Automotive alternators are inefficient because they're using a 50 year old passive overload protection design. You can put unlimited load on a generator with the field current at maximum and as long as the Voltage does not fall below 12 Volts it won't be damaged by overheating, at least not right away. There is a huge amount of stray inductance in the windings. At idle, it may be putting out 16 Volts AC but internally (if measured with no load) it would be putting out 28 Volts. At high RPM with 100 Amp load at 16 AC Volts produced, internally the alternator may be putting out over 100 Volts, if you were to measure it with no load. As the RPM increases, the stray inductance becomes more effective at reducing the output current.
If you can get 24 Volts out of an alternator with the engine at idle, you can easily get 150 Volts out of it with the engine at high speed. Obviously if it's producing 150 Volts but you're only getting 14 Volts out of it due to inductive reactance then there is a huge amount of inefficiency going on.
The stator is very lossy too. If you apply full field Voltage to an alternator you can even feel the resistance if you try to turn it with your hand without any load. That's all from the magnetic field being lost to the stater. Electrical current is being inducted in to the stator and it is generating heat. A huge amount of air flow created by the alternator turning at thousands of RPM keeps this heat under control. Some people install an alternator disable switch that activates at full throttle to not waste that extra horsepower.
Then the rectifier will drop about 2 Volts at higher loads. 16 Volts going down to 14 Volts is 12.5% loss in addition to everything else.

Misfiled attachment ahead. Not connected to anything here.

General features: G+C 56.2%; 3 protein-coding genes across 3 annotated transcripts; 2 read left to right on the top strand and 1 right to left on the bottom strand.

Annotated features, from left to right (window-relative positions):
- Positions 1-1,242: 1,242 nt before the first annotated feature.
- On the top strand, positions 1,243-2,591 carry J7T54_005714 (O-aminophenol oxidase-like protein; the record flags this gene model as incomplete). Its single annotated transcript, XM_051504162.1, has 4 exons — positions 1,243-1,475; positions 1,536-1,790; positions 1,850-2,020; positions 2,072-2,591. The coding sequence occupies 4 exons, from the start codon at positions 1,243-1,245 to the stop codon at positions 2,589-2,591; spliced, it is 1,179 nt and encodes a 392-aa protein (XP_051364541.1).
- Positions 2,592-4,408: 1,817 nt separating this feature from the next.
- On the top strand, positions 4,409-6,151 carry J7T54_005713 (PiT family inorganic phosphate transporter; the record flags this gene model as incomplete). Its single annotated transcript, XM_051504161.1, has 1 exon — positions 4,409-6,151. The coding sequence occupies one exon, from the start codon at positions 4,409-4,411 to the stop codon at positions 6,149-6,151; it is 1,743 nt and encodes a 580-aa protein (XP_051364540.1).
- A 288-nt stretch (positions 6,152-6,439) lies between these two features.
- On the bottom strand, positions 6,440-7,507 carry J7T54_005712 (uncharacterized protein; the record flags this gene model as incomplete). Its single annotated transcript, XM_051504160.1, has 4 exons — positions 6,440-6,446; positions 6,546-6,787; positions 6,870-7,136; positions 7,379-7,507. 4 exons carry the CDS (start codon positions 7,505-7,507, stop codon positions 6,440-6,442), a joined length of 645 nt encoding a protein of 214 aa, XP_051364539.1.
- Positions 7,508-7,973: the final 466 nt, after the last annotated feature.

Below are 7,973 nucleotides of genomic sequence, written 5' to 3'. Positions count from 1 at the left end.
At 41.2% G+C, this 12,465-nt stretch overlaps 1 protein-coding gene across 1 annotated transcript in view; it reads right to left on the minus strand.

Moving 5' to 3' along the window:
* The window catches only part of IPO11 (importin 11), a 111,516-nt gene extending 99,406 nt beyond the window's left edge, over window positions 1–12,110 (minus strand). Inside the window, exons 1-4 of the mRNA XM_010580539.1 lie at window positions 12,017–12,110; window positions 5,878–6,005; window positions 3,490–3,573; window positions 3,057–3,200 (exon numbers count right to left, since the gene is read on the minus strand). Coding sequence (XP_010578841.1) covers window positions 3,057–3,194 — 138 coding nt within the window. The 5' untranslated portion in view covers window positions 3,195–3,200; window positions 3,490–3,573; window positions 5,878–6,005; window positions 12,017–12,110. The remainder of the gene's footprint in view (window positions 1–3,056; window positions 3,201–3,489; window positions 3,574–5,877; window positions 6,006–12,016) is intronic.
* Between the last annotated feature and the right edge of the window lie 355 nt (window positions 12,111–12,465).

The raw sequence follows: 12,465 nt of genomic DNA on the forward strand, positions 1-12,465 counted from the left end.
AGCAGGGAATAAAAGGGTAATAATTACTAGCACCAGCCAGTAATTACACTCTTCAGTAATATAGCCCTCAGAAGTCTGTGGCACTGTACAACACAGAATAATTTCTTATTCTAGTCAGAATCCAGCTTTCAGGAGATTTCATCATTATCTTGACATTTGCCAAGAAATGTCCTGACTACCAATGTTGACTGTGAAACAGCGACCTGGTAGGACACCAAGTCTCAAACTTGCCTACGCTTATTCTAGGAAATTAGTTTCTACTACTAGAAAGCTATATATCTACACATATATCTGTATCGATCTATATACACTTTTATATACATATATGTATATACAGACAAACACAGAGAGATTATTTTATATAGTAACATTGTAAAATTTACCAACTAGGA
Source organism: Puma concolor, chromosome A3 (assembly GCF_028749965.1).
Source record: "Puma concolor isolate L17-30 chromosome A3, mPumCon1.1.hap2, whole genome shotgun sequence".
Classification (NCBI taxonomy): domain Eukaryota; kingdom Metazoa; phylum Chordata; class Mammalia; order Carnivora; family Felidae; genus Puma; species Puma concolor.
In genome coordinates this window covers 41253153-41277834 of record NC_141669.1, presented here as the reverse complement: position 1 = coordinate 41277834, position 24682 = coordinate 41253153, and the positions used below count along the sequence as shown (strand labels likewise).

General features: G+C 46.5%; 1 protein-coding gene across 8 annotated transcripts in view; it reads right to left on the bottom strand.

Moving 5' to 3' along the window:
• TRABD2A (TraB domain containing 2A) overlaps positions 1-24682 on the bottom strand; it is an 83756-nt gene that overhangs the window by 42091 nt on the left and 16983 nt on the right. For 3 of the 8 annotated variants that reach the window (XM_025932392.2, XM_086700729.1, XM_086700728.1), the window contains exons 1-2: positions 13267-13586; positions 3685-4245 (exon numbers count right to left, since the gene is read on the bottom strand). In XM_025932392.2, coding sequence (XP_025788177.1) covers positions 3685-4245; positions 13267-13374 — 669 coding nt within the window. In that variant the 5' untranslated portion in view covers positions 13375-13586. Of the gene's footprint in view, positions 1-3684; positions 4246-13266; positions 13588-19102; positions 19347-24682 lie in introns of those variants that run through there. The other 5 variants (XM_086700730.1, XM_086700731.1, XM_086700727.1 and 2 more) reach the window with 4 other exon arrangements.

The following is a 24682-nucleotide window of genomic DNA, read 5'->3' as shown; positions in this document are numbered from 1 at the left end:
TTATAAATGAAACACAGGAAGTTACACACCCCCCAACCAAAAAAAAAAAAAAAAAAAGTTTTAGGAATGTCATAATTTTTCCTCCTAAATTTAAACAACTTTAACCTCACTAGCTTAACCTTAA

If you can get a whole lot more power out of an alternator that is turning at high RPMs by letting it put out a higher Voltage. Doing this would also make it much more efficient. The rectifier diodes are TVS diodes though so they'll keep the output under 40 Volts and they'll destroy themselves in the process if need be. Without TVS diodes, if the alternator was operating at high RPM and full load, and the load was suddenly disconnected, the output could spike to over 100 Volts before the regulator readjusts. So you'll have to replace the rectifier with a regular 3 phase rectifier and provide a way of handling surges. Then manually control the field current. Letting the output go from 14 Volts to 28 Volts with the alternator internally producing 150 Volts would nearly double the output power and efficiency.
Instead of passive overload protection they could make a more efficient stator and just have a current sense on the output to make the regulator back off to protect it from overloads.